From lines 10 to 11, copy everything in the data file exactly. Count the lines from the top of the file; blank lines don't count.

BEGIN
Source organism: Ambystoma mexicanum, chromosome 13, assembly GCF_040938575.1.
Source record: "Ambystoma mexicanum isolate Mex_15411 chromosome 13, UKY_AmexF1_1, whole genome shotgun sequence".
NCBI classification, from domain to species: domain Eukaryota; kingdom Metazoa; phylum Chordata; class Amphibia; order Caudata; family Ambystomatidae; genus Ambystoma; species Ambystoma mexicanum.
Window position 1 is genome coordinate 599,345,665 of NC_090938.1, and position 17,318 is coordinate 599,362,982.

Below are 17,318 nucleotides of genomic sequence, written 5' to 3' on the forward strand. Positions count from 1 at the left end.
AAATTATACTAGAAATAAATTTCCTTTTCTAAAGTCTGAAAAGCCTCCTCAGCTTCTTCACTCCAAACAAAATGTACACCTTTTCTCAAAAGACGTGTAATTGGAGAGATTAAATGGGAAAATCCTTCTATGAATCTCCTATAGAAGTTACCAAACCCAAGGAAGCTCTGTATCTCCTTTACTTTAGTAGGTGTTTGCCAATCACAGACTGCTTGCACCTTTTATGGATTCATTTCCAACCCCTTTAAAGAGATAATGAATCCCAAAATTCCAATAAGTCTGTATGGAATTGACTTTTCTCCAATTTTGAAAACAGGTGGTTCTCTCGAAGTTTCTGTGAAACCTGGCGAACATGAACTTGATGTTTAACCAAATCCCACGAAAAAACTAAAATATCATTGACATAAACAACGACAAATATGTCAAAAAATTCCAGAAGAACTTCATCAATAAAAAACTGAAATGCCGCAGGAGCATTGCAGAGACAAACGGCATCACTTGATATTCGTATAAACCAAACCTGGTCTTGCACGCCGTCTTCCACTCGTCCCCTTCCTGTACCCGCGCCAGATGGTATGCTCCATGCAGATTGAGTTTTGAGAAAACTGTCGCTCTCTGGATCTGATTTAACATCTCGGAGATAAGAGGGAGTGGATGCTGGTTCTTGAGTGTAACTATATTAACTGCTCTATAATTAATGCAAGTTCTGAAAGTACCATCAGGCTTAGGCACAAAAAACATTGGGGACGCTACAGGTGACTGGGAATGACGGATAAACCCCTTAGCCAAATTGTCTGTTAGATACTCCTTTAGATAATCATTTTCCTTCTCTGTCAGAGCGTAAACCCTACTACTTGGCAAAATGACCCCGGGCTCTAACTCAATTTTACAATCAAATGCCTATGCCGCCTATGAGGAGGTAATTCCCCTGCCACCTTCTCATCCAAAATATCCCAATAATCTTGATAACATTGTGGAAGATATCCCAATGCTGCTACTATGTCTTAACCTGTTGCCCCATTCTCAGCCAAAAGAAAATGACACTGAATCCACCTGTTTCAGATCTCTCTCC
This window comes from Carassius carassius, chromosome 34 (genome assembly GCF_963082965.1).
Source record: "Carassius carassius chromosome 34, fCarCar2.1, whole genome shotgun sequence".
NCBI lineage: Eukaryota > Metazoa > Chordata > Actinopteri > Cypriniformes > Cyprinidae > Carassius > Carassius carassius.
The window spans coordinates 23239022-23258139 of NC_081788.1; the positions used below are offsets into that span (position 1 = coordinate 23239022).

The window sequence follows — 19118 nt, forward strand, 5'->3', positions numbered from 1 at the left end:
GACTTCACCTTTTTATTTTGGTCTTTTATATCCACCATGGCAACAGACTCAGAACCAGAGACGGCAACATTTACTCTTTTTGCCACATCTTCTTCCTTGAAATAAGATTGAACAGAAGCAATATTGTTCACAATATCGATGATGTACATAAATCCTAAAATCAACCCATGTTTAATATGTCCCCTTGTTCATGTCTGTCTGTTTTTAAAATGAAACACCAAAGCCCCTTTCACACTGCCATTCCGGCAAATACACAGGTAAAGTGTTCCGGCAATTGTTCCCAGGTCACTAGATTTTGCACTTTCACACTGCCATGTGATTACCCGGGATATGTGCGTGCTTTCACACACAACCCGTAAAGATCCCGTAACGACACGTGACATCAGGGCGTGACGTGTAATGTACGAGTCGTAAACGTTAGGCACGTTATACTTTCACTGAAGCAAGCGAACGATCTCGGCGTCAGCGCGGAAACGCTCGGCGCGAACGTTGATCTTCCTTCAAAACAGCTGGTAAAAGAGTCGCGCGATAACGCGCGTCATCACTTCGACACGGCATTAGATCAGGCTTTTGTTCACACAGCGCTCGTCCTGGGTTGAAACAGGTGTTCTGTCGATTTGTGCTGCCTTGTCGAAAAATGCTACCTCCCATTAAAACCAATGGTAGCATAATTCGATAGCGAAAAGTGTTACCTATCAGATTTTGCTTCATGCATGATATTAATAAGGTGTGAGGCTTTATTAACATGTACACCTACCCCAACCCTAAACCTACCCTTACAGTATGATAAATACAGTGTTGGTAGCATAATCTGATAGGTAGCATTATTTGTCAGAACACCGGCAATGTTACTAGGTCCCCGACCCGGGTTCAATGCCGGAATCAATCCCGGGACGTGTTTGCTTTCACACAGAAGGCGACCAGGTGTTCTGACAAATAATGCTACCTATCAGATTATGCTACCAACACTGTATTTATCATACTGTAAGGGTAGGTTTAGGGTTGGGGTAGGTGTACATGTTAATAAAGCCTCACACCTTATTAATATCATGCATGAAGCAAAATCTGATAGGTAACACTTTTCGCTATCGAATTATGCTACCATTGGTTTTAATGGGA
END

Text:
The window spans coordinates 23239022-23258139 of NC_081788.1; the positions used below are offsets into that span (position 1 = coordinate 23239022).

The window sequence follows — 19118 nt, forward strand, 5'->3', positions numbered from 1 at the left end: